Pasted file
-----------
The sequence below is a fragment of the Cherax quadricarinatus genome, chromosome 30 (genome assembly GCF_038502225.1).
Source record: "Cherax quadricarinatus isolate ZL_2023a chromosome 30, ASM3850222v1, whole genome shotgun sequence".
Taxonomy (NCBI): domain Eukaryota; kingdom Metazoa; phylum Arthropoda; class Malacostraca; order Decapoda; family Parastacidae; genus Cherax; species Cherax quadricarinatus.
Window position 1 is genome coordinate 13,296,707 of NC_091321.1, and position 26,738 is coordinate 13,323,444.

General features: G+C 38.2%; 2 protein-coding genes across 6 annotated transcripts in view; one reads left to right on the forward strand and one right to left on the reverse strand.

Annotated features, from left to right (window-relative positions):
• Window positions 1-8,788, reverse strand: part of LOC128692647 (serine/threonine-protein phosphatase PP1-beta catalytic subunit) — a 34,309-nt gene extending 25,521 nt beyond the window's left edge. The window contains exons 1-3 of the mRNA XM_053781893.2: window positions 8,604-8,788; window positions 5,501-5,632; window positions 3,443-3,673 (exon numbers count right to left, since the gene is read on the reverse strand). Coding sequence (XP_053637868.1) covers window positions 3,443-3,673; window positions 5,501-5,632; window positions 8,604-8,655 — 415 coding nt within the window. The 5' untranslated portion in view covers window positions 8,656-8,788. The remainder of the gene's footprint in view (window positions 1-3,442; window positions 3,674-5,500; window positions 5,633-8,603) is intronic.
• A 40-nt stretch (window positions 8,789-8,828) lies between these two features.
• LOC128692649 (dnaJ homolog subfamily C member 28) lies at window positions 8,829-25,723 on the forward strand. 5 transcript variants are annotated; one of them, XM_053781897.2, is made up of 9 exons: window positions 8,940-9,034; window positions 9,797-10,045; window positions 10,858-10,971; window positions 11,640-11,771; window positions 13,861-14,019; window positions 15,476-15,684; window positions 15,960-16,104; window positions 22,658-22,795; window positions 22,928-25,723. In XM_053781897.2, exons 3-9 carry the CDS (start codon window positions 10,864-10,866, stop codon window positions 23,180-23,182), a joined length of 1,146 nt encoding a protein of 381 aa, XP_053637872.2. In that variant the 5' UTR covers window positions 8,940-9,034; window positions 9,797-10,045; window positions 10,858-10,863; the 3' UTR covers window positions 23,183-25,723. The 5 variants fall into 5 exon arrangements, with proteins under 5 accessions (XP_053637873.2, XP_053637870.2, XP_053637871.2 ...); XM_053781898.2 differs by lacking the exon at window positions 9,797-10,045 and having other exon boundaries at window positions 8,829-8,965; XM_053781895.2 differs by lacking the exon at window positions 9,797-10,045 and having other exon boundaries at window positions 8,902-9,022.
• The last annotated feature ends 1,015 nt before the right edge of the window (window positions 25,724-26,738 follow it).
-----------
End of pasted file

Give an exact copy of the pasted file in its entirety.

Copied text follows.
The sequence below is a fragment of the Cherax quadricarinatus genome, chromosome 30 (genome assembly GCF_038502225.1).
Source record: "Cherax quadricarinatus isolate ZL_2023a chromosome 30, ASM3850222v1, whole genome shotgun sequence".
Taxonomy (NCBI): domain Eukaryota; kingdom Metazoa; phylum Arthropoda; class Malacostraca; order Decapoda; family Parastacidae; genus Cherax; species Cherax quadricarinatus.
Window position 1 is genome coordinate 13,296,707 of NC_091321.1, and position 26,738 is coordinate 13,323,444.

General features: G+C 38.2%; 2 protein-coding genes across 6 annotated transcripts in view; one reads left to right on the forward strand and one right to left on the reverse strand.

Annotated features, from left to right (window-relative positions):
• Window positions 1-8,788, reverse strand: part of LOC128692647 (serine/threonine-protein phosphatase PP1-beta catalytic subunit) — a 34,309-nt gene extending 25,521 nt beyond the window's left edge. The window contains exons 1-3 of the mRNA XM_053781893.2: window positions 8,604-8,788; window positions 5,501-5,632; window positions 3,443-3,673 (exon numbers count right to left, since the gene is read on the reverse strand). Coding sequence (XP_053637868.1) covers window positions 3,443-3,673; window positions 5,501-5,632; window positions 8,604-8,655 — 415 coding nt within the window. The 5' untranslated portion in view covers window positions 8,656-8,788. The remainder of the gene's footprint in view (window positions 1-3,442; window positions 3,674-5,500; window positions 5,633-8,603) is intronic.
• A 40-nt stretch (window positions 8,789-8,828) lies between these two features.
• LOC128692649 (dnaJ homolog subfamily C member 28) lies at window positions 8,829-25,723 on the forward strand. 5 transcript variants are annotated; one of them, XM_053781897.2, is made up of 9 exons: window positions 8,940-9,034; window positions 9,797-10,045; window positions 10,858-10,971; window positions 11,640-11,771; window positions 13,861-14,019; window positions 15,476-15,684; window positions 15,960-16,104; window positions 22,658-22,795; window positions 22,928-25,723. In XM_053781897.2, exons 3-9 carry the CDS (start codon window positions 10,864-10,866, stop codon window positions 23,180-23,182), a joined length of 1,146 nt encoding a protein of 381 aa, XP_053637872.2. In that variant the 5' UTR covers window positions 8,940-9,034; window positions 9,797-10,045; window positions 10,858-10,863; the 3' UTR covers window positions 23,183-25,723. The 5 variants fall into 5 exon arrangements, with proteins under 5 accessions (XP_053637873.2, XP_053637870.2, XP_053637871.2 ...); XM_053781898.2 differs by lacking the exon at window positions 9,797-10,045 and having other exon boundaries at window positions 8,829-8,965; XM_053781895.2 differs by lacking the exon at window positions 9,797-10,045 and having other exon boundaries at window positions 8,902-9,022.
• The last annotated feature ends 1,015 nt before the right edge of the window (window positions 25,724-26,738 follow it).